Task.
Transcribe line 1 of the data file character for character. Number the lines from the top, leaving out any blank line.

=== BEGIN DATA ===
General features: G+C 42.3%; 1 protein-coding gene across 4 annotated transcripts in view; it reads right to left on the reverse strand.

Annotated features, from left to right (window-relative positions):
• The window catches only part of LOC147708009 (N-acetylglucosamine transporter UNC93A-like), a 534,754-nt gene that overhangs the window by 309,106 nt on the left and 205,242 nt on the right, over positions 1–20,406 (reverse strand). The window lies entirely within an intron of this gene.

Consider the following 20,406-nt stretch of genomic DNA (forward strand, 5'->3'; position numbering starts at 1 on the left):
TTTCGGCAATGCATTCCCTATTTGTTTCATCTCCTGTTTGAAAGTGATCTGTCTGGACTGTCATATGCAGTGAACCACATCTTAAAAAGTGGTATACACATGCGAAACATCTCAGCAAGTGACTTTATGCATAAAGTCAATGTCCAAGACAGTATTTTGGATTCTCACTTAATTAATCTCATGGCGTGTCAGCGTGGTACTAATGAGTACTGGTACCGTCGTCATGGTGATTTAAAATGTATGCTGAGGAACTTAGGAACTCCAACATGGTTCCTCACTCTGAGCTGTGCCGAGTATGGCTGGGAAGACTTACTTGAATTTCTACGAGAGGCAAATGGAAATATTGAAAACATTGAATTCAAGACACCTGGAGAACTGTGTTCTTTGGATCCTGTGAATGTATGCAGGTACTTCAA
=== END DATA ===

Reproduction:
General features: G+C 42.3%; 1 protein-coding gene across 4 annotated transcripts in view; it reads right to left on the reverse strand.